Protests by human rights groups are unrelenting over how refugees and migrants are being kept in detention centers and camps but it’s the fault of the ruling Radical Left SYRIZA government, the European Commission said.
With the European Union having closed its borders to the new arrivals, the problem has been largely dumped on Greece, which is housing more than 70,000, including some 15,000 on islands near Turkey, which has allowed human traffickers to keep sending more during a suspended swap deal with the bloc.
The criticism stepped up from the EU, with the German newspaper Welt Am Sonntag. Citing an internal report as saying that a commission said the situation at the detention center on the island of Samos is “a shame for Europe.”
That came after the BBC last year visited the major camp on the island of Lesbos and declared it “the worst in the world,” and with frequent violence over frustration in delays in processing asylum applications, clashes with riot police, women and minors being targeted and not enough toilets or other basic facilities, with some sleeping in summer tents.
“Research by this newspaper confirms the catastrophic situation,” the Welt Am Sonntag article said as the EU has reportedly called on other countries to squeeze Grocce over its “low willingness” to take responsibility for the conditions and to accelerate asylum provision processings.
Greece, however, has blamed the EU for not doing enough to help during the country’s ongoing economic crisis and as other countries have refused to take in some of the overlad after promising to do so.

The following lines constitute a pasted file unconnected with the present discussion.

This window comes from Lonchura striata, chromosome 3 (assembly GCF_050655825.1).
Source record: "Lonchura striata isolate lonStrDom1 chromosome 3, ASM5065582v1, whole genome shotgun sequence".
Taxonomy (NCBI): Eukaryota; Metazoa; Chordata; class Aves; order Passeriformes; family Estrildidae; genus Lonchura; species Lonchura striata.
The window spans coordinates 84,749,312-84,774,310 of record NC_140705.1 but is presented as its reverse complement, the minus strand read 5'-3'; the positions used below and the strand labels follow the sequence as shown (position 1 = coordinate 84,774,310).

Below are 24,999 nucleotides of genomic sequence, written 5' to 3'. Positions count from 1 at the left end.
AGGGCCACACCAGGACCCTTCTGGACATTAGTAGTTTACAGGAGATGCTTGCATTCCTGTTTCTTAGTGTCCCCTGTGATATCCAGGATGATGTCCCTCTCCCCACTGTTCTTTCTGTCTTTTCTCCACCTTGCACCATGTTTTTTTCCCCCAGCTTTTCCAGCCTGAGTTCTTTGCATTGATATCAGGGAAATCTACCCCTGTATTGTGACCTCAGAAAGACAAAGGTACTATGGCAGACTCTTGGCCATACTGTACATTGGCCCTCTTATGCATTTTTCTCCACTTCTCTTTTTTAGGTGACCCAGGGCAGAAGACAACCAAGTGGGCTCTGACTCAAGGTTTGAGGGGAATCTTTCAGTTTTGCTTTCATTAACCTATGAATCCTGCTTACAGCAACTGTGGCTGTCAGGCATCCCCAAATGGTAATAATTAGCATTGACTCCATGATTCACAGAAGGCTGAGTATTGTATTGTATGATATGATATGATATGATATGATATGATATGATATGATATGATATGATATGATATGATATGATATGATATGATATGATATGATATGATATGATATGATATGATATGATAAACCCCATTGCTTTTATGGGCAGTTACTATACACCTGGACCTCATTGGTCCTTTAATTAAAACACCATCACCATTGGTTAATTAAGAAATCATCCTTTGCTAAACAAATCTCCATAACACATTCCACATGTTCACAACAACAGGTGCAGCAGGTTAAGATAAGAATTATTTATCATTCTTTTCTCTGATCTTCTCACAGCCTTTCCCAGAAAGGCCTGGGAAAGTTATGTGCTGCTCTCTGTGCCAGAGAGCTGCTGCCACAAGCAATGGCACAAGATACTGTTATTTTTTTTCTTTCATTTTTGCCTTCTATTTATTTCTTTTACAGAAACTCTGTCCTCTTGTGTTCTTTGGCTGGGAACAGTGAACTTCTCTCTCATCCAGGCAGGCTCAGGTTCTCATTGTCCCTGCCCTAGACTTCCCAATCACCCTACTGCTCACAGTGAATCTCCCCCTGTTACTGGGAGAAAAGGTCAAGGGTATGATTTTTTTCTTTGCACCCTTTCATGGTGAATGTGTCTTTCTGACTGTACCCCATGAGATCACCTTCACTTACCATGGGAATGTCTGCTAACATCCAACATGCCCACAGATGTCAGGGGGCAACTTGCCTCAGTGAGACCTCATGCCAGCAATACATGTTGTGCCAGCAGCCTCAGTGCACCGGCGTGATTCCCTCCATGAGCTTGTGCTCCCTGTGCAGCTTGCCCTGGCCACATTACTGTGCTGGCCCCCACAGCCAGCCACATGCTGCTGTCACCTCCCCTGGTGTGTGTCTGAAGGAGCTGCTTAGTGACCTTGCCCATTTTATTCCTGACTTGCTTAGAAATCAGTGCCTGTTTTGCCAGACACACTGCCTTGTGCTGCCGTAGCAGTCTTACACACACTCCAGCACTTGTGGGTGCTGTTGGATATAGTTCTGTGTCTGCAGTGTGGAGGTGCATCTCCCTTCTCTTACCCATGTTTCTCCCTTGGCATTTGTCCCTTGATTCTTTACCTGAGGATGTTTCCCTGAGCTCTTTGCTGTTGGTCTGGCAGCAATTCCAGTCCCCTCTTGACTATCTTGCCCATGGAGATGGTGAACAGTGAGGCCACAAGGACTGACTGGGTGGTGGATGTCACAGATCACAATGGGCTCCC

There was no mention either of the EU’s migration chief, Dimitris Avramopoulos, from Greece’s major opposition New Democracy, refusing to take other countries to court as he said he would before backing off because he said it was too much of a hot potato for him.
The report mentions that, in 2018, only 322 people, about 1 percent of incoming migrants and refugees, were returned to Turkey, and that the repatriation rate is not expected to increase significantly in 2019.
It also said that Syrians, to whom the EU-Turkey statement’s provisions of “accelerated return” exclusively apply, constitute only 7 percent of the new arrivals.
Germany had taken in the most refugees and migrants before halting that and the swap deal was largely driven by Chancellor Angela Merkel, who has a testy relationship with Turkey as her migration policy has been criticized by rightist parties.
The newspaper said that German security circles regard the agreement as “failed,” at least where readmission is concerned and Turkey essentially not even gesturing to take in more in a deal that was supposed to see the country’s EU accession hopes fast-tracked, visa-free travel for Turkish citizens in the EU and six billion euros ($6.81 billion) in payments.
“Only a possible change of government could increase the willingness to a more active return policy,” the German embassy report said, according to Welt Am Sonntag. New Democracy holds a big lead over SYRIZA and Prime Minister Alexis Tsipras with elections coming this year.
The German paper said a spokesman for Greece’s Ministry for Migration Policy, who was not named, said Greece was abandoned by the EU to deal with the problem itself.
“The distribution of refugees across the Member States would be proof that there is still solidarity within the EU,” the spokesman is quoted as saying, with Greece also blaming Turkey for not stopping traffickers from continuing to send more to Greek islands.
Ironically, the report said Turkey has taken in some 3.5 million Syrian refugees – in a country with nearly 80 million people – “with the financial help of the EU.”
The EU, the report said, insisted it’s Greece’s problem. “Athens has repeatedly been reminded of the challenging situation on the islands,” the paper said.